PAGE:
After the PS5 event, which leaves us more logos and small print, we reviewed the most recurring errors when announcing games, their reasons and solutions.
In this life there are chills and chills. They are read and written exactly the same, but they are not the same, far from it. It is important to learn to differentiate them. The first chill, for example, is the one that dances down your spine when, at the end of the PS5 event, you hear the voice of Christopher Judge (Kratos’ voice actor) announcing “one more thing”. This chill causes your throat to dry out, your pupils dilate, and your pulse race. It unleashes a mixture of illusion, nervousness and desire within you. From hype, they call it now. It’s the kind of chill we see those kinds of events through. Your skin gets on end and goose bumps, or the other way around, and even increases the blood pressure in a certain area located in your lower body. A smile overflows your face. Then a logo appears, God of War Ragnarok; a slogan, Ragnarok is coming; and a date, 2021. And that’s it. Caput. C’est fini. Sanse finished.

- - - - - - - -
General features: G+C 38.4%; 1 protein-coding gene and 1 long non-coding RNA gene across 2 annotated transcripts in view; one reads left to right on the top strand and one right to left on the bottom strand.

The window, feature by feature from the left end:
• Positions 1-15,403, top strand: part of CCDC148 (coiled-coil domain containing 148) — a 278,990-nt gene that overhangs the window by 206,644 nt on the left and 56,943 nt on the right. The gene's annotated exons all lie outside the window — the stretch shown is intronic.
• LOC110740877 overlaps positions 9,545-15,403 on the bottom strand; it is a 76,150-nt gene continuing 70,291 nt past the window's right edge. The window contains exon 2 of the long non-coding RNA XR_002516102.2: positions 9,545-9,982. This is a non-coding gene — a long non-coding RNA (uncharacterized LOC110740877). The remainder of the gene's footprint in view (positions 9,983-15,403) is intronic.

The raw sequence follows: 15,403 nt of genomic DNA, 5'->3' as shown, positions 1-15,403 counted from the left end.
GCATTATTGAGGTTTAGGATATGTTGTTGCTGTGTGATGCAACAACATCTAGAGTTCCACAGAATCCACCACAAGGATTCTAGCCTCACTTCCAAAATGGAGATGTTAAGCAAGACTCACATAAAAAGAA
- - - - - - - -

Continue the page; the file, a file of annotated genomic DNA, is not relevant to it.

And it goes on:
That’s when the second type of chill makes an appearance. The chill. This is very different. It is not a like a dance, but like a crush. It does not affect you on the outside, but on the inside. It is fast and fast, electric. It brings a bitter aftertaste to your mouth, causes general paralysis, misunderstanding and makes you start having flashbacks. But it is not like you are going to die, you do not see images with the best moments of your life, but you remember all the times you have seen a video game advertised with a simple logo. And what’s worse, you remember what happened next. This chill is as cold as a dagger. It makes you wonder if the God of War sequel deserved to be presented like this. If a logo is up to the GOTY of 2018 and one of the best games in the PS4 catalog. The chills erase any smile and after its passage there is only a bittersweet sensation and a question that constantly floats in our head. Why are video games advertised so badly?